In 2015, almost a quarter of the U.S. workforce was already doing some or all of its work from home, according to data published by the Bureau of Labor Statistics.
In early May, Twitter announced it would make remote working a permanent option for its employees. Later in the month, Facebook announced a similar move. If others start doing the same, it will have a tectonic effect on commercial real estate markets. It also means that the office as we know it is about to be transformed.
Bob Hale is partner and creative director at L.A.-based RCH Studios, a 160-person architectural firm that has worked on office projects around the U.S. He says that some of his recent office designs called for “densities that were twice what it was 20 years ago.” COVID-19 is likely to put the brakes on that trend. “Densities of offices will change,” he says.
This raises questions about one of the most popular — and widely reviled — workplace designs: the open-plan office, in which rows of workers are jammed around long bench desks.
These are settings that have a poor track record when it comes to producing actual work. They also, according to a Danish study from 2011, account for significantly higher rates of sick leave — a phenomenon that played out in a study published by the Korea Centers for Disease Control and Prevention in April, which showed the ways coronavirus hopscotched around an open-plan call center in Seoul. (Also, is it too much to want to sit at your desk and eat a sandwich without feeling like you’re on display?)
For years, design writers have penned obituaries for the open office. And some are certain coronavirus will put another nail in the open-plan coffin. But Lawrence Scarpa, a founder of Brooks + Scarpa, a 22-person firm with offices in L.A. and Fort Lauderdale, says “the open office is not going away.”
For one, real estate in cities like L.A. is too valuable. Moreover, office culture is increasingly casual, and therefore architecture is unlikely to go back to the formal, private dens of “Mad Men.”
“It satisfies a younger generation who wants a spatial equality in the office space,” says Bestor. “People do not want the executive holed up in the corner office.”
That said, Bestor does not see a triumphant return for the cubicle, which at least gave the illusion of privacy. “Cubicles are nasty,” she declares.
Instead, many of the architects I spoke with visualize once cavernous spaces segmented into more intimately scaled settings with small clusters of desks. “We work in teams, so it’s easy to think of people in groups,” says Paul Danna, a design partner in the L.A. office of Skidmore Owings & Merrill, a global firm at work on an office development in Pasadena. “It’s a matter of putting barriers between groups as opposed to every individual.”
Ultimately, most architects said the office of the future will likely be less focused on desks and more on meeting and gathering spaces.
It’s a future that some designers are already envisioning for their own firms. “I’m meeting with my associates and we are planning a radical shift in how we work,” says Thom Mayne, the Pritzker Prize-winning architect who founded Morphosis, the 90-person studio that designed the CalTrans District 7 headquarters in downtown L.A.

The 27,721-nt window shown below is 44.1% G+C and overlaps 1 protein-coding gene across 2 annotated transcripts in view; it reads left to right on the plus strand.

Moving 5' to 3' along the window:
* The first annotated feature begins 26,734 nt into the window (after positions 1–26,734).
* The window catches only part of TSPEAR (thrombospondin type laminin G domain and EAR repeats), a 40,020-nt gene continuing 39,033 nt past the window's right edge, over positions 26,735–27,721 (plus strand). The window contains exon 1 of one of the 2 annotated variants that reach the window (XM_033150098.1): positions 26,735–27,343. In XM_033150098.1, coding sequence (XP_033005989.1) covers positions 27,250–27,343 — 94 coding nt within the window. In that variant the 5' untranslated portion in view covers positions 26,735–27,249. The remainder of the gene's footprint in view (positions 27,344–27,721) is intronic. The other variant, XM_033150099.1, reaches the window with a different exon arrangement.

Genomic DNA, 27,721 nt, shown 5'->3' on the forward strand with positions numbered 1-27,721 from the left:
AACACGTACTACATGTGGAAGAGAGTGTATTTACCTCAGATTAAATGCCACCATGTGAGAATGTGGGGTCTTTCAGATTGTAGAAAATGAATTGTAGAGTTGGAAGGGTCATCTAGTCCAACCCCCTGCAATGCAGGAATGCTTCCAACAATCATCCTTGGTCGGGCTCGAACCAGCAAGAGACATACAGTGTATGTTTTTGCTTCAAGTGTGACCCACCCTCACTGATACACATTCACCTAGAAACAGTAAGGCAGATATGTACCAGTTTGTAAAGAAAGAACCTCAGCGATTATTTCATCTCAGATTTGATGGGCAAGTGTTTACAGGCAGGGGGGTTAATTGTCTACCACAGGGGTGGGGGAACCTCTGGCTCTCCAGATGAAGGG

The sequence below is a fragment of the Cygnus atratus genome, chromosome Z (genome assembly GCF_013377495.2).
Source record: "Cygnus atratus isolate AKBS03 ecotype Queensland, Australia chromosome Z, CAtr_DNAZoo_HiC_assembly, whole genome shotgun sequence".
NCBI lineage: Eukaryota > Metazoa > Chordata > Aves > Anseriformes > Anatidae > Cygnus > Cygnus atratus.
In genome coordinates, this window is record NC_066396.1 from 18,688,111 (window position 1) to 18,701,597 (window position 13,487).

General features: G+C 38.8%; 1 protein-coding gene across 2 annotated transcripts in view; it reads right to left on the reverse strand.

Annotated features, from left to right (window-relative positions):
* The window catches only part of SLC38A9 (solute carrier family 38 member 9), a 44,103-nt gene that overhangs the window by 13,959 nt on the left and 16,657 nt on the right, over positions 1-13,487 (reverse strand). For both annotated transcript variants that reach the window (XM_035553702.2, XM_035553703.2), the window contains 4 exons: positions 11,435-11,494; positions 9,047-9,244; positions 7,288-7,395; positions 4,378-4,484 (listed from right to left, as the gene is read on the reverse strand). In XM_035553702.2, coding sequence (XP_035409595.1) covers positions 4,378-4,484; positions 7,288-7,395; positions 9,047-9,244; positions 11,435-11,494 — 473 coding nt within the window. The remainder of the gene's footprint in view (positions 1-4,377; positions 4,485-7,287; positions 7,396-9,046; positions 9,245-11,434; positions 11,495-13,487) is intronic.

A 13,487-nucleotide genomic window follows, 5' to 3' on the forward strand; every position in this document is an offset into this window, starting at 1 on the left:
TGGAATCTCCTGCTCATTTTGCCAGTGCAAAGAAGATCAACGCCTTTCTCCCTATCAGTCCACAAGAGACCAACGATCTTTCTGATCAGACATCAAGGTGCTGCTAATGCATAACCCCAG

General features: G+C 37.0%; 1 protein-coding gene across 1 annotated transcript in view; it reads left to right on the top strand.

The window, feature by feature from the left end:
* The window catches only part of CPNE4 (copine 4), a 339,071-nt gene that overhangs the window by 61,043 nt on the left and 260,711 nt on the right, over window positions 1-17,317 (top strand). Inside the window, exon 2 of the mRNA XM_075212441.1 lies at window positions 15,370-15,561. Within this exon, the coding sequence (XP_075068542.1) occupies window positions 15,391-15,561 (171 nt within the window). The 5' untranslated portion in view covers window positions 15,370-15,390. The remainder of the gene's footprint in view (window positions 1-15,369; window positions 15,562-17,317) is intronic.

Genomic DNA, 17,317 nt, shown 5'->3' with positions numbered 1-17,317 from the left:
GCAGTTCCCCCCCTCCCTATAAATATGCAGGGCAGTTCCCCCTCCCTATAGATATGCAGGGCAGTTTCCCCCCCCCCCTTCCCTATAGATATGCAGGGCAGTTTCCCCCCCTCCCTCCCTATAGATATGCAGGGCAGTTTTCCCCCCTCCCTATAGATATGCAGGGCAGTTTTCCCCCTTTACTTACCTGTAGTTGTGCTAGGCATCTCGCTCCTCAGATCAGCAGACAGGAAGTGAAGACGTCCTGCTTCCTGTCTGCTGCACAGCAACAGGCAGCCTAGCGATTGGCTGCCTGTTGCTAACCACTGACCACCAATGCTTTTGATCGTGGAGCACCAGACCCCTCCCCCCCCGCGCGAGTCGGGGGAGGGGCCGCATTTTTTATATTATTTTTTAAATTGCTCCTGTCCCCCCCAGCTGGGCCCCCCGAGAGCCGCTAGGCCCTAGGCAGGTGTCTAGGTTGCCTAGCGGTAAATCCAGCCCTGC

He says the pandemic has been a great test of remote working for his office, one that has offered a bevy upsides: more flexible work schedules, hours gained by not sitting in soul-crushing traffic and the improved air quality that comes with less car commuting.
“I am moving two-thirds of the desks out of the office and it will be more of a meeting place,” he says of his Culver City office. “We need couches and tables and comfortable chairs instead of just desks. It redefines the idea of everybody has a desk.”
In fact, the office of the future may look like the office of the 1990s: Scarpa says that once fears of transmission have passed, we may see a return to “hot desking” — a “flexible,” “more space-efficient” environment in which “people no longer have their own desks but a shared rotating desk” — and plenty of sanitized wipes, we assume.
Home and the air that we breathe
Change is also coming to the home. Certainly, the coronavirus has made glaringly evident L.A.’s shortcomings in the areas of housing construction and design. Single families in single-family homes have been waiting out the governor’s safer-at-home orders in relative comfort; others, not so much. The pandemic, says Mayne, “makes extremely clear the importance of urban housing at multiple economic types. That is the biggest urban problem in Los Angeles.”
Nearly 60,000 people in L.A. County are without permanent shelter — a figure that is unconscionable on an ordinary day but at the moment represents a public health tinder box. Countless other Angelenos have been crowded into small apartments with little access to fresh air.
“I have one employee who lives in an apartment without any outdoor space,” says Rachel Allen, founder of RADAR, a 10-person firm with offices in Chinatown. “She’s the one going the most crazy. She hangs out in her parking lot.”
For starters, L.A. needs to build more housing, faster and more efficiently. The design solutions for that may already be at hand.
Prefab construction, in which a building’s key components are manufactured in a factory and then assembled on site, is already going mainstream in places like Japan, Germany and Sweden. In Los Angeles, Michael Maltzan Architecture used prefab techniques in its design of the Star Apartments for the Skid Row Housing Trust in 2014. Now Lorcan O’Herlihy Architects (LOHA), is doing the same for a 54-unit project for Clifford Beers Housing that is under construction in South L.A.